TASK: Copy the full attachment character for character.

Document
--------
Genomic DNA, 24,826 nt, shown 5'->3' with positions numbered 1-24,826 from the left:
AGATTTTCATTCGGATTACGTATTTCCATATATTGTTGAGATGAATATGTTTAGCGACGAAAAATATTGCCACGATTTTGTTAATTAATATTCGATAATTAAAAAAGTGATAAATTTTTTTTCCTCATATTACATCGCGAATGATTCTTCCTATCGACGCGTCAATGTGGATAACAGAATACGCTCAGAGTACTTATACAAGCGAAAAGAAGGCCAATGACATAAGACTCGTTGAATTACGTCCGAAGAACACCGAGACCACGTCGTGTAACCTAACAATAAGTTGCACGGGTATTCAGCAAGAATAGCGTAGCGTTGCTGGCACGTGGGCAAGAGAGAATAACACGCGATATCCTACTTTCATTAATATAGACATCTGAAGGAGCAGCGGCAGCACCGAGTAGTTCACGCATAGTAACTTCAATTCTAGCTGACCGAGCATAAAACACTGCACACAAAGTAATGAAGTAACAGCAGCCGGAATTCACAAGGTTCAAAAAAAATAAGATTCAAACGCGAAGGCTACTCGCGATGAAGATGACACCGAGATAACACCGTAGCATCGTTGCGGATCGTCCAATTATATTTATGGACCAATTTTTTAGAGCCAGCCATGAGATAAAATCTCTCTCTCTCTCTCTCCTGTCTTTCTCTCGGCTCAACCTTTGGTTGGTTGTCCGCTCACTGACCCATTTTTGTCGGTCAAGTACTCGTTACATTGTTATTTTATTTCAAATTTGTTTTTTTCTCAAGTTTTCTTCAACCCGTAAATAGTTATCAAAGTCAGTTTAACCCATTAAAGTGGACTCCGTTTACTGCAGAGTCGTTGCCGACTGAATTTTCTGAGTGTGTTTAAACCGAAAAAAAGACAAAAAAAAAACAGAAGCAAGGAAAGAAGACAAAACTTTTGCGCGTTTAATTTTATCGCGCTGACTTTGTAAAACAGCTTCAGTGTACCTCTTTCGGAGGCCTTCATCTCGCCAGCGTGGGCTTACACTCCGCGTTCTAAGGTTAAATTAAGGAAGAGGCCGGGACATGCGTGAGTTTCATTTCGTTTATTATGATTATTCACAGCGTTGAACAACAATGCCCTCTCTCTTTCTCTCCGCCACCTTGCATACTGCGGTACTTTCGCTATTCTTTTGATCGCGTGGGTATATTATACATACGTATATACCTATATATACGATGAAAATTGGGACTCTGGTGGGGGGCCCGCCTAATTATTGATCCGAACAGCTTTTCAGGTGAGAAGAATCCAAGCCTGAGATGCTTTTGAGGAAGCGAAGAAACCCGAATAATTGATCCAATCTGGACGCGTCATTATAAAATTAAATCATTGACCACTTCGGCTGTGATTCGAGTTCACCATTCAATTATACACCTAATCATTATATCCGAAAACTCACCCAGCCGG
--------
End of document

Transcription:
Genomic DNA, 24,826 nt, shown 5'->3' with positions numbered 1-24,826 from the left:
AGATTTTCATTCGGATTACGTATTTCCATATATTGTTGAGATGAATATGTTTAGCGACGAAAAATATTGCCACGATTTTGTTAATTAATATTCGATAATTAAAAAAGTGATAAATTTTTTTTCCTCATATTACATCGCGAATGATTCTTCCTATCGACGCGTCAATGTGGATAACAGAATACGCTCAGAGTACTTATACAAGCGAAAAGAAGGCCAATGACATAAGACTCGTTGAATTACGTCCGAAGAACACCGAGACCACGTCGTGTAACCTAACAATAAGTTGCACGGGTATTCAGCAAGAATAGCGTAGCGTTGCTGGCACGTGGGCAAGAGAGAATAACACGCGATATCCTACTTTCATTAATATAGACATCTGAAGGAGCAGCGGCAGCACCGAGTAGTTCACGCATAGTAACTTCAATTCTAGCTGACCGAGCATAAAACACTGCACACAAAGTAATGAAGTAACAGCAGCCGGAATTCACAAGGTTCAAAAAAAATAAGATTCAAACGCGAAGGCTACTCGCGATGAAGATGACACCGAGATAACACCGTAGCATCGTTGCGGATCGTCCAATTATATTTATGGACCAATTTTTTAGAGCCAGCCATGAGATAAAATCTCTCTCTCTCTCTCTCCTGTCTTTCTCTCGGCTCAACCTTTGGTTGGTTGTCCGCTCACTGACCCATTTTTGTCGGTCAAGTACTCGTTACATTGTTATTTTATTTCAAATTTGTTTTTTTCTCAAGTTTTCTTCAACCCGTAAATAGTTATCAAAGTCAGTTTAACCCATTAAAGTGGACTCCGTTTACTGCAGAGTCGTTGCCGACTGAATTTTCTGAGTGTGTTTAAACCGAAAAAAAGACAAAAAAAAAACAGAAGCAAGGAAAGAAGACAAAACTTTTGCGCGTTTAATTTTATCGCGCTGACTTTGTAAAACAGCTTCAGTGTACCTCTTTCGGAGGCCTTCATCTCGCCAGCGTGGGCTTACACTCCGCGTTCTAAGGTTAAATTAAGGAAGAGGCCGGGACATGCGTGAGTTTCATTTCGTTTATTATGATTATTCACAGCGTTGAACAACAATGCCCTCTCTCTTTCTCTCCGCCACCTTGCATACTGCGGTACTTTCGCTATTCTTTTGATCGCGTGGGTATATTATACATACGTATATACCTATATATACGATGAAAATTGGGACTCTGGTGGGGGGCCCGCCTAATTATTGATCCGAACAGCTTTTCAGGTGAGAAGAATCCAAGCCTGAGATGCTTTTGAGGAAGCGAAGAAACCCGAATAATTGATCCAATCTGGACGCGTCATTATAAAATTAAATCATTGACCACTTCGGCTGTGATTCGAGTTCACCATTCAATTATACACCTAATCATTATATCCGAAAACTCACCCAGCCGG